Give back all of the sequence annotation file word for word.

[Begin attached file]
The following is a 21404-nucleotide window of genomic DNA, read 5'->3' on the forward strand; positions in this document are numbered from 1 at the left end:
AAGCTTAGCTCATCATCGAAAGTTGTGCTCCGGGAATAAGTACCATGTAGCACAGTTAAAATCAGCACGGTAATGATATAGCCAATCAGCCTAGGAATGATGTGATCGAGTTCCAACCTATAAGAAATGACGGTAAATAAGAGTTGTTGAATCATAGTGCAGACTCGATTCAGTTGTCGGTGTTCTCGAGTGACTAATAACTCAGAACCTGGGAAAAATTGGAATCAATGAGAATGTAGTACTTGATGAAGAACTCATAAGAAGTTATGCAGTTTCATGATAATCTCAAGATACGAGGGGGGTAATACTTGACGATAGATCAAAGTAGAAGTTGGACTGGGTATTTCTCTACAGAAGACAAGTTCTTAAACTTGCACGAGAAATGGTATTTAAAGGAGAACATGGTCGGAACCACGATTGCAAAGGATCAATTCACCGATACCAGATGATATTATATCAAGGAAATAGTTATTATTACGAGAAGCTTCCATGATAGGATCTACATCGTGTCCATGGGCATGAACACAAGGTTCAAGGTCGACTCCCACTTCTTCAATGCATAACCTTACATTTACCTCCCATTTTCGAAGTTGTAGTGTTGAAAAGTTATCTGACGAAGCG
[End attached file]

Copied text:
The following is a 21404-nucleotide window of genomic DNA, read 5'->3' on the forward strand; positions in this document are numbered from 1 at the left end:
AAGCTTAGCTCATCATCGAAAGTTGTGCTCCGGGAATAAGTACCATGTAGCACAGTTAAAATCAGCACGGTAATGATATAGCCAATCAGCCTAGGAATGATGTGATCGAGTTCCAACCTATAAGAAATGACGGTAAATAAGAGTTGTTGAATCATAGTGCAGACTCGATTCAGTTGTCGGTGTTCTCGAGTGACTAATAACTCAGAACCTGGGAAAAATTGGAATCAATGAGAATGTAGTACTTGATGAAGAACTCATAAGAAGTTATGCAGTTTCATGATAATCTCAAGATACGAGGGGGGTAATACTTGACGATAGATCAAAGTAGAAGTTGGACTGGGTATTTCTCTACAGAAGACAAGTTCTTAAACTTGCACGAGAAATGGTATTTAAAGGAGAACATGGTCGGAACCACGATTGCAAAGGATCAATTCACCGATACCAGATGATATTATATCAAGGAAATAGTTATTATTACGAGAAGCTTCCATGATAGGATCTACATCGTGTCCATGGGCATGAACACAAGGTTCAAGGTCGACTCCCACTTCTTCAATGCATAACCTTACATTTACCTCCCATTTTCGAAGTTGTAGTGTTGAAAAGTTATCTGACGAAGCG